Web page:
- There’s a lot of different ways to display a rank for a given concept (person, thread, post.)
- Although Toshio and Pingou like YouTube’s ranking widget with bar graph, number of votes, and total vote count (example), it is a bit heavy for individual messages within a thread, so something lighter-weight should be chosen there.
- There are a lot of different people-ranking systems. You could give folks a rank number, or a military-style rank with a title. Some forums have ‘stars’ you earn over time. We’re not sure what works best yet in a mailing list context.
- There are progress bars per thread for the number of participants and comments. These are meant to give you an idea how how ‘crowded’ and how busy a given thread is. E.g., if a thread has 500 people and 500 messages, it’s going to be flavoured a bit differently than a thread that has 2 people and 500 messages. 🙂
- There’s a little arrow in the upper-right notch of each comment. I was thinking that could be a drop-down menu for less-commonly used utilities like, ‘report as spam’ or ‘link to this comment.’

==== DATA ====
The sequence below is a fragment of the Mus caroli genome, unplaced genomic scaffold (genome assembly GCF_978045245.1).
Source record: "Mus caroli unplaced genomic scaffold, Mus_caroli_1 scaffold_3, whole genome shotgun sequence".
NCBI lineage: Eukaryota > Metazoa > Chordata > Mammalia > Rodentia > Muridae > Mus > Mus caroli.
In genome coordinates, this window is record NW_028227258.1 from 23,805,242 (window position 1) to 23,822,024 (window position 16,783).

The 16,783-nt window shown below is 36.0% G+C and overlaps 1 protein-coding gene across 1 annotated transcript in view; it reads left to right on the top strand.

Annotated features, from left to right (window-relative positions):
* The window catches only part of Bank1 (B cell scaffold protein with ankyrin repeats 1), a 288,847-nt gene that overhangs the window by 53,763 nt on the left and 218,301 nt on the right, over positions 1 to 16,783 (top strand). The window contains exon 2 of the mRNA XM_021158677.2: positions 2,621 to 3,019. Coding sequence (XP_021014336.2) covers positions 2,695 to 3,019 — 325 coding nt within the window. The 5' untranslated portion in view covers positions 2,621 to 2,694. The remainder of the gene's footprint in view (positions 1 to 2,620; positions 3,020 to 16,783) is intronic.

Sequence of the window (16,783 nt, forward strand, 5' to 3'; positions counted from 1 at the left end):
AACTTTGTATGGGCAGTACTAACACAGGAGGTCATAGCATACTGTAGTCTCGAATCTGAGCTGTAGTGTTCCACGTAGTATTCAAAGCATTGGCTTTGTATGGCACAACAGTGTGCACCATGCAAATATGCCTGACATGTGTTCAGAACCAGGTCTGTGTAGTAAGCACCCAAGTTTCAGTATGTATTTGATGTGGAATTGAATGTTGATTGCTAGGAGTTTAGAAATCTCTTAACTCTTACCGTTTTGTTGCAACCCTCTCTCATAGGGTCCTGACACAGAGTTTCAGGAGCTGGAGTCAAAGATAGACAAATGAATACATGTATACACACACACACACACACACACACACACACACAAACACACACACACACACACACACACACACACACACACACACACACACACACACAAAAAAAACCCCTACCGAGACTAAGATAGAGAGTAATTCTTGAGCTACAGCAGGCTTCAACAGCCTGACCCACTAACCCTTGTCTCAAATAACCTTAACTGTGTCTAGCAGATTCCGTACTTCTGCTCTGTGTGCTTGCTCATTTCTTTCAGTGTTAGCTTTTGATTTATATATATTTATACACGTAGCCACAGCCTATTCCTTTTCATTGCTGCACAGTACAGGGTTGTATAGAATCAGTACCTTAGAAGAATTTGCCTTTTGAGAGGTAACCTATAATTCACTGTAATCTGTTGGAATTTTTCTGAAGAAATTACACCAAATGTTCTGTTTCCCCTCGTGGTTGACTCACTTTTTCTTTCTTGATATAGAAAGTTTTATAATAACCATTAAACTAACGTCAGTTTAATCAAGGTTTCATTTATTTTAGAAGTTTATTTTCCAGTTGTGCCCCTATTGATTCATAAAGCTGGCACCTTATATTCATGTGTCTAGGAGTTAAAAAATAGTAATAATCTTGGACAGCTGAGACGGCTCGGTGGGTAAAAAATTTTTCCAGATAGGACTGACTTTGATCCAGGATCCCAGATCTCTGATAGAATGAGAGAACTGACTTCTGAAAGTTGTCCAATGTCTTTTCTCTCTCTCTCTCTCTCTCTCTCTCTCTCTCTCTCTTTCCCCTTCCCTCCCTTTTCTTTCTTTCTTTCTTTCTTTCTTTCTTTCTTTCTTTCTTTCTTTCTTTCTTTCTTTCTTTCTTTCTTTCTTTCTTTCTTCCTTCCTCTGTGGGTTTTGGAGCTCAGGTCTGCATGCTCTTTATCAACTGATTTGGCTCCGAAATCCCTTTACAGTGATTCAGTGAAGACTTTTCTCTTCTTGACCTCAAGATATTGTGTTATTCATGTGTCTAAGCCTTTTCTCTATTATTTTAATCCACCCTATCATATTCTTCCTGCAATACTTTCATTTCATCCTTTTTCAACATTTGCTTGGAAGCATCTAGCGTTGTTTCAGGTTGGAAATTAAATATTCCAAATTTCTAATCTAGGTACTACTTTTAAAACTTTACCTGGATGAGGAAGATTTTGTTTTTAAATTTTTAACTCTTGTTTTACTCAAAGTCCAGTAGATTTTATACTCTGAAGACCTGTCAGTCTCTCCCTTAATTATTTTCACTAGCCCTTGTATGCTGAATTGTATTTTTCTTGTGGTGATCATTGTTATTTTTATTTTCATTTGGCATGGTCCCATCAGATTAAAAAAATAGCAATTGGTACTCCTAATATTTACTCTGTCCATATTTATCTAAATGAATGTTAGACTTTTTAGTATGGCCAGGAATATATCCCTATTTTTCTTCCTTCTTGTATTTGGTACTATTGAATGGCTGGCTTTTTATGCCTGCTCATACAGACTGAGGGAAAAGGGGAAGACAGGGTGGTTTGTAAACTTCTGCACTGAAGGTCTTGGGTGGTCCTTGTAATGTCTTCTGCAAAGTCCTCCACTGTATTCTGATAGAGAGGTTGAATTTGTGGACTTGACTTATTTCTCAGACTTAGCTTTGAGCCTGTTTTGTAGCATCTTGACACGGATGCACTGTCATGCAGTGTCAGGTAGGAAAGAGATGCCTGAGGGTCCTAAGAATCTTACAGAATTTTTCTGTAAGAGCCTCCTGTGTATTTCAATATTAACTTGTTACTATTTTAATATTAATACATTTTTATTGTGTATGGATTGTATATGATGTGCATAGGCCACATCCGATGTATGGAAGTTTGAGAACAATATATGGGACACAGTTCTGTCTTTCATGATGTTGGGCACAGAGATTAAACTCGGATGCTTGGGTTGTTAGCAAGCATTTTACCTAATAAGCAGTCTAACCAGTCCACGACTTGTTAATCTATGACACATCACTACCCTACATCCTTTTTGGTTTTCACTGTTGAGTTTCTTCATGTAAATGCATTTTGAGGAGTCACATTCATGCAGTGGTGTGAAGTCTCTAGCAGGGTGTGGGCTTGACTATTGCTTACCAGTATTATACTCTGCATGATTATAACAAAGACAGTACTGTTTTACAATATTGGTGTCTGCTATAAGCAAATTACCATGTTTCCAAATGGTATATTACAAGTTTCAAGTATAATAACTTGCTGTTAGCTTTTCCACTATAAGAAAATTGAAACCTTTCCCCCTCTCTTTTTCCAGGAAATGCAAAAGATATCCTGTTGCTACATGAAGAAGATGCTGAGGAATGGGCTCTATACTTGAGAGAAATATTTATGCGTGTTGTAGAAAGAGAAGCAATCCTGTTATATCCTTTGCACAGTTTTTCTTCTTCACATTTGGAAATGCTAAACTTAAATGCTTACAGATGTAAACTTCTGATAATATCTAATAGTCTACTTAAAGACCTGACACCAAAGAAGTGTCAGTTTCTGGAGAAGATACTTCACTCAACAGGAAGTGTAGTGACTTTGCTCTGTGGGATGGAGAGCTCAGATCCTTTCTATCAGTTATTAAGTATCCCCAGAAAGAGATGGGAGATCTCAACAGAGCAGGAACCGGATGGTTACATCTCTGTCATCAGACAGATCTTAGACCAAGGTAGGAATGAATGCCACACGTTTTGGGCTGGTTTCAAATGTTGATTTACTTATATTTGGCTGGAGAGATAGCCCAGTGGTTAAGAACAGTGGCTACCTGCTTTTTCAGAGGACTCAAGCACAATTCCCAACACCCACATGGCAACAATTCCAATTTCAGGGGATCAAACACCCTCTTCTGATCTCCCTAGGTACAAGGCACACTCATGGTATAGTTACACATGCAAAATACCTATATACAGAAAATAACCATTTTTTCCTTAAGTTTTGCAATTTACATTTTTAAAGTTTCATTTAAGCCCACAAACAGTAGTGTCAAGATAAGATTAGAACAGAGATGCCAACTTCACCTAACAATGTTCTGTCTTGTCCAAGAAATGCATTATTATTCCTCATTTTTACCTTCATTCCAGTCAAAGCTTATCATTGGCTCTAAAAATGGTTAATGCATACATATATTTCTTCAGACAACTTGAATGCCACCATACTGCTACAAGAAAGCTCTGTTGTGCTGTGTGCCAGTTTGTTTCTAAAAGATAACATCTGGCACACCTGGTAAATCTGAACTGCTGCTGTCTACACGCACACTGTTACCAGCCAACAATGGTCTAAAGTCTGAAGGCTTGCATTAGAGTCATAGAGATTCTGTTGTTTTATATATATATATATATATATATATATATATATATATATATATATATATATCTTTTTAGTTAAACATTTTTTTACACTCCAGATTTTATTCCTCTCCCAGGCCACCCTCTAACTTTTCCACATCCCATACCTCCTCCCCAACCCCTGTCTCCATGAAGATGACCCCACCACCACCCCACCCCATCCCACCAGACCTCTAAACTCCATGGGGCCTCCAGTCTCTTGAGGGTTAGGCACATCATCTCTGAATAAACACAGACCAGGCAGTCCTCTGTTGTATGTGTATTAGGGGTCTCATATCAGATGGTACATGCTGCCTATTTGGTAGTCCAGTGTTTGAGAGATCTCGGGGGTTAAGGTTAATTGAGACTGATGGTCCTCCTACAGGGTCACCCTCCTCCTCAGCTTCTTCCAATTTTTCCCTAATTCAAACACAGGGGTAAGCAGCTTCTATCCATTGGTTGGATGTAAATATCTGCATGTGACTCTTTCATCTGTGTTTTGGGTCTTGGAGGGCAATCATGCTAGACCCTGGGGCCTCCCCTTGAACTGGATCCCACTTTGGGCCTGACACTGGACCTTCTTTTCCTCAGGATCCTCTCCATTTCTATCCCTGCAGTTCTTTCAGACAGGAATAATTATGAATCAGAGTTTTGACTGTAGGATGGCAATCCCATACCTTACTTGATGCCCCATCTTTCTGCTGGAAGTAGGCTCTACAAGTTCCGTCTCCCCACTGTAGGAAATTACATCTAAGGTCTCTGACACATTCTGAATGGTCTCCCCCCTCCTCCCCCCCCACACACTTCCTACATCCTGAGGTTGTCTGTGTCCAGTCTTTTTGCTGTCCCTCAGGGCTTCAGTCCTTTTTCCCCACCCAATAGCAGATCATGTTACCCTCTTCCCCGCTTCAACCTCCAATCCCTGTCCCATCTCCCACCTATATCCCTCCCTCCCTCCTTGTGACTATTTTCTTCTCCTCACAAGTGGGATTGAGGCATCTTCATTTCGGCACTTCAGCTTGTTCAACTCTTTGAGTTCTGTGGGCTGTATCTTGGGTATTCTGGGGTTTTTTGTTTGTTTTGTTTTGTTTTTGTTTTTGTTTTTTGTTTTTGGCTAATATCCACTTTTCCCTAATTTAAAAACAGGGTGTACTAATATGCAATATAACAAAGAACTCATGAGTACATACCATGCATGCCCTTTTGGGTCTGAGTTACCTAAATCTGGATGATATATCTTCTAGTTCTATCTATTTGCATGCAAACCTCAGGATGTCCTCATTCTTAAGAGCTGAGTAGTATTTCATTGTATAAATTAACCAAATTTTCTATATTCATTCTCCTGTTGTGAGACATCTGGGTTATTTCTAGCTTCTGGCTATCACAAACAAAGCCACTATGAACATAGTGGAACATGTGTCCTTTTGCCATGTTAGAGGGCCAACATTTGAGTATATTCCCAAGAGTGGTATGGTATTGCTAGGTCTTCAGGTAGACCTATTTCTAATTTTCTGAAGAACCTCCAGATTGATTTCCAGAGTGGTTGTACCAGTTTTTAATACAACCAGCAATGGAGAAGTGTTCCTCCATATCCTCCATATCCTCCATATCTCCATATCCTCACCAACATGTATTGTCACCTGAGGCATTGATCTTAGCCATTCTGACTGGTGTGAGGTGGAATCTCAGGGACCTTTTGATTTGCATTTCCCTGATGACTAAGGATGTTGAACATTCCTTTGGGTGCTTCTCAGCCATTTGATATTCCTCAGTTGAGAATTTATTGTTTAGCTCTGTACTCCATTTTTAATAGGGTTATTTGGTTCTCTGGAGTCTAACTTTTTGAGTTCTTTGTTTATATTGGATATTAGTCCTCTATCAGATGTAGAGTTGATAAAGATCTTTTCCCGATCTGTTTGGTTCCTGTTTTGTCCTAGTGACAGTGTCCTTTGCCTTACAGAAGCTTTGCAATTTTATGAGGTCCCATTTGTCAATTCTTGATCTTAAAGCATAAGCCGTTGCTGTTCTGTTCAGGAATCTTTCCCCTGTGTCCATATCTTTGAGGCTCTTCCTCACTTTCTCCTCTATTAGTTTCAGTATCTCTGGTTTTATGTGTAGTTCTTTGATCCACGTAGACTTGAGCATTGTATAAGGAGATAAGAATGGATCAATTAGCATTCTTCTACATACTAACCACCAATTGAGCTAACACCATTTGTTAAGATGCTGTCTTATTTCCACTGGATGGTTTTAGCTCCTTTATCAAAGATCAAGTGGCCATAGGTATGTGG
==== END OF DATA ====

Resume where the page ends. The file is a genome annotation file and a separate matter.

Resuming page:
- The full date is only displayed in comments where the date changed between comments. Only the time is displayed if the comment was made the same day. (maybe weird? I didn’t want to clutter everything with a full date/time stamp on every single comment.)
On the Queue
Some ideas mockup-wise I’ve got in the queue to explore for this:
- A mockup to show a profile page for folks in the thread. It might talk a bit more about the stats that gave them their rank, and show their most-liked posts, and recent activity.